Young Lymphoma Patient Finds Therapy In Epic Hike

At 23, Andy Lyon has already gone through multiple cancer diagnoses and treatments. He was first diagnosed with Hodgkin’s lymphoma in 2008 while a first-year student at the University of California, Berkeley, where he studied astrophysics. Tired of treatments, Lyon decided to make the most of his youth and go on an epic trek known as the Pacific Crest Trail, which runs 2,650 miles from Mexico to Canada, all by himself.

Lyon is still about 300 miles out from the finish line, and so far his quest has been running fairly smoothly. His lymphoma flared up near British Columbia, but he is hoping that a quick treatment along the path will get him right back on the trail.

Lyon received chemotherapy the first time he was diagnosed, but after only a year the lymphoma returned. He received a stem cell transplant, but after a 3-month remission, the cancer reappeared in March 2010. The doctors were running out of ideas.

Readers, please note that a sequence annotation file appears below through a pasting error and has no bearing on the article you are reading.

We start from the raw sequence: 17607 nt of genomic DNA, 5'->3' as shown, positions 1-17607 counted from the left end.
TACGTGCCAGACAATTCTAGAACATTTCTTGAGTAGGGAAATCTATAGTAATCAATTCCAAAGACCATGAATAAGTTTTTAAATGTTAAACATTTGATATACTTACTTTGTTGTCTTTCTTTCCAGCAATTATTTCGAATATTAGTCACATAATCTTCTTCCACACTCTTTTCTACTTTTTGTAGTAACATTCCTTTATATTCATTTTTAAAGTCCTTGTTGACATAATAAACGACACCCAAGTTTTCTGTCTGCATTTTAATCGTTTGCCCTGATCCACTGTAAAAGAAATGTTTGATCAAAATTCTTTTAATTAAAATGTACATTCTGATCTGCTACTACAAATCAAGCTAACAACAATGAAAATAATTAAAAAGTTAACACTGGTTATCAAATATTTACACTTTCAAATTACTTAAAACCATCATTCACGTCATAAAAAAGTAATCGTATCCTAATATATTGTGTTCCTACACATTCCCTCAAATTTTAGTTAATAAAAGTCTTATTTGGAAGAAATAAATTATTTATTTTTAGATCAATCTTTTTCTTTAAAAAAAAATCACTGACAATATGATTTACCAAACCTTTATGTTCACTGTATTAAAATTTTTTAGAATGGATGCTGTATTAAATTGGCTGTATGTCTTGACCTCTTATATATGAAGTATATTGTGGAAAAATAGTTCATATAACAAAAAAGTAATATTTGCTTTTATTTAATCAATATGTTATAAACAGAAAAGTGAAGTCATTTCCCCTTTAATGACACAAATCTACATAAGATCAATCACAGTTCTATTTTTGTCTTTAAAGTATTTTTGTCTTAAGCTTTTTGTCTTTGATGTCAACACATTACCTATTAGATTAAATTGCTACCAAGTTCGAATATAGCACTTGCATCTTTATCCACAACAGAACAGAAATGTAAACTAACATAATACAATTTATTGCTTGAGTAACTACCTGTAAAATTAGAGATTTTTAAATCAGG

Lyon's 'healing quest'

"They still wanted to do more chemo, but I said, 'No thanks, I’m gonna explore some other options,'" said Lyon in an interview at the Yakima Valley Memorial Hospital. "I kind of went on a healing journey, a healing quest."

Andy (nicknamed Astro for his major at UC Berkeley), set off on an exploration of nature, meditation, alternative nutrition, and a huge hike to get his mind off the chemo and cancer. He describes his decision to hike the Pacific Crest as not "just an idea; that’s what I was going to do. It’s almost like I didn’t have a choice. I knew it was going to happen."

He began his hike on April 7, with only a lightweight backpack, sleeping bad and tent, and food and water. All in all, only about 20 pounds. He has been averaging about 20 miles a day in often-grueling terrain, but even so, Andy claims that the mental challenge was tougher than the physical.

If the hike gets too physically challenging, the Pacific Crest Outfitters in White Pass is providing horses and a wrangler if Andy will need it. He says, "I don’t think I’ll want to ride a horse the entire rest of the trail. I began it walking, I intend to do it walking, and I’d like to finish the trail on my own two feet."

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